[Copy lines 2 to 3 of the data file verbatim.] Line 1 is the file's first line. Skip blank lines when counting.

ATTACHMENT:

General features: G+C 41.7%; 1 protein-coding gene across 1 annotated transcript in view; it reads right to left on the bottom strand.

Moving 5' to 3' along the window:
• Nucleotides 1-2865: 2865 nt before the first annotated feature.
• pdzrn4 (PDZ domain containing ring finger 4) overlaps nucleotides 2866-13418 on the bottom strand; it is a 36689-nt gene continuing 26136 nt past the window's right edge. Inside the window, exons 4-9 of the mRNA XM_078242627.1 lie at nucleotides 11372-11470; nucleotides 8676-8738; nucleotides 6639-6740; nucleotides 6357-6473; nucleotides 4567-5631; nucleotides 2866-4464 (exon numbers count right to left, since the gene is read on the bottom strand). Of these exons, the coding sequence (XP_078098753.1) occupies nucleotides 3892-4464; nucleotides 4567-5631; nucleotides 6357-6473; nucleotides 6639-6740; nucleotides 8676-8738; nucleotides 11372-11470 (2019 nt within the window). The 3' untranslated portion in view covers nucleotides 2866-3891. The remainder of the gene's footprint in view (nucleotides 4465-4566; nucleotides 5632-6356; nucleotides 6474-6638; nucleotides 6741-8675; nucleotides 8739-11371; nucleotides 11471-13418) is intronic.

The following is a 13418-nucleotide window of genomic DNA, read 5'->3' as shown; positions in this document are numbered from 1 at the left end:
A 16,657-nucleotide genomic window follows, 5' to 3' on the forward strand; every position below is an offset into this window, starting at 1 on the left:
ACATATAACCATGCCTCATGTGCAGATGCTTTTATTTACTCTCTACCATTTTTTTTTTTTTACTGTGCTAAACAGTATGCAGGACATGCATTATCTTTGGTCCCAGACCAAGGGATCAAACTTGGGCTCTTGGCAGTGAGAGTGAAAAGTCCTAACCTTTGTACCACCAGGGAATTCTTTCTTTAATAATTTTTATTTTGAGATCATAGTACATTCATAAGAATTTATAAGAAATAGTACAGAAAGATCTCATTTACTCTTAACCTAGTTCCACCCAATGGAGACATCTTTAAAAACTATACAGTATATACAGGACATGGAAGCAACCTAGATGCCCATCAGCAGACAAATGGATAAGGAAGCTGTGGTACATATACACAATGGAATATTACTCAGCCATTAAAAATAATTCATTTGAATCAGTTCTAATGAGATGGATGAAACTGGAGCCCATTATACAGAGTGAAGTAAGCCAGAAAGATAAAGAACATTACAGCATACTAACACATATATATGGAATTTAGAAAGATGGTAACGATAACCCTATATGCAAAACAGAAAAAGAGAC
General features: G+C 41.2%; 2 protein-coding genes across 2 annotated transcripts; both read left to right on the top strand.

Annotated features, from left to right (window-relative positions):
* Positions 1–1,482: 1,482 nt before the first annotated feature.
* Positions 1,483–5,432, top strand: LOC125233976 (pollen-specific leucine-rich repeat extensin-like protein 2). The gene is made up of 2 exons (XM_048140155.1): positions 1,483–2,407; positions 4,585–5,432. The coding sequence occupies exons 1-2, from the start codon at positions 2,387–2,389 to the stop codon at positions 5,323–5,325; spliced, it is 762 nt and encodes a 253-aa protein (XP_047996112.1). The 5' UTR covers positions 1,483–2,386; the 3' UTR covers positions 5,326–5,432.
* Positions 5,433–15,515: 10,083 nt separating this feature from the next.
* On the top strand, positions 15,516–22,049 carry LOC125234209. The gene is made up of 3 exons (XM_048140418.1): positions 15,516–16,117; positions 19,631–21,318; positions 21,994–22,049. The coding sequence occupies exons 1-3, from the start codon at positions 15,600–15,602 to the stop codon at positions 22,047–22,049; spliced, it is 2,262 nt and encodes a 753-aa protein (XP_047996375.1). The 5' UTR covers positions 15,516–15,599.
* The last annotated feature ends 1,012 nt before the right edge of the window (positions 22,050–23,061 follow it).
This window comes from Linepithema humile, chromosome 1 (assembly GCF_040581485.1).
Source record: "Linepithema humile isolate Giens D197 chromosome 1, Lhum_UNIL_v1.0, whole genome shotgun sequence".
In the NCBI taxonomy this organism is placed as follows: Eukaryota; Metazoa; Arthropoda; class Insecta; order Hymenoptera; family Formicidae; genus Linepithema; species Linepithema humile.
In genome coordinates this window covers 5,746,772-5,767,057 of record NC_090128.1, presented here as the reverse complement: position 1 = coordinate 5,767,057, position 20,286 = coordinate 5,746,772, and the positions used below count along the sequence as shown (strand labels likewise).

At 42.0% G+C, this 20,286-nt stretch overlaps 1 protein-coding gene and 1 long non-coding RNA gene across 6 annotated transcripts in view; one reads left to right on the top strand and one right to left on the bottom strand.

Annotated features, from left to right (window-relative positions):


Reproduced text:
Moving 5' to 3' along the window:
• Nucleotides 1-2865: 2865 nt before the first annotated feature.